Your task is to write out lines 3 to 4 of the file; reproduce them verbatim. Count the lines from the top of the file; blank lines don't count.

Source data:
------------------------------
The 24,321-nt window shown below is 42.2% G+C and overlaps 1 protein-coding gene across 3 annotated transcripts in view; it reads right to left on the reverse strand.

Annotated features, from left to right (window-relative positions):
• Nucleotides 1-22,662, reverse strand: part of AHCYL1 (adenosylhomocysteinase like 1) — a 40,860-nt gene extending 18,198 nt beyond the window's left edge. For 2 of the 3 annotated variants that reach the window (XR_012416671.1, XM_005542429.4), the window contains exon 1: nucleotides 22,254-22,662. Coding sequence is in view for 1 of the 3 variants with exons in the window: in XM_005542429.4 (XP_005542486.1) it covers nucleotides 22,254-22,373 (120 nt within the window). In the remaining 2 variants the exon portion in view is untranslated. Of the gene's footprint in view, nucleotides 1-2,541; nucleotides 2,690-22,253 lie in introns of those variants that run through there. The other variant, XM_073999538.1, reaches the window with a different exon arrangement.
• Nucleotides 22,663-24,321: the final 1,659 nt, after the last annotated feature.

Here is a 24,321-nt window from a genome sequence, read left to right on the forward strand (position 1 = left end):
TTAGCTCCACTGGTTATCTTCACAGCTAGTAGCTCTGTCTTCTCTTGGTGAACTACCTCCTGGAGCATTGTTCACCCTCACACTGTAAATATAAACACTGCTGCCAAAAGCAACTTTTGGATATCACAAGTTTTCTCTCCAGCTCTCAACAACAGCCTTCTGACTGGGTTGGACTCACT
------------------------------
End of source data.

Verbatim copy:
• Nucleotides 1-22,662, reverse strand: part of AHCYL1 (adenosylhomocysteinase like 1) — a 40,860-nt gene extending 18,198 nt beyond the window's left edge. For 2 of the 3 annotated variants that reach the window (XR_012416671.1, XM_005542429.4), the window contains exon 1: nucleotides 22,254-22,662. Coding sequence is in view for 1 of the 3 variants with exons in the window: in XM_005542429.4 (XP_005542486.1) it covers nucleotides 22,254-22,373 (120 nt within the window). In the remaining 2 variants the exon portion in view is untranslated. Of the gene's footprint in view, nucleotides 1-2,541; nucleotides 2,690-22,253 lie in introns of those variants that run through there. The other variant, XM_073999538.1, reaches the window with a different exon arrangement.
• Nucleotides 22,663-24,321: the final 1,659 nt, after the last annotated feature.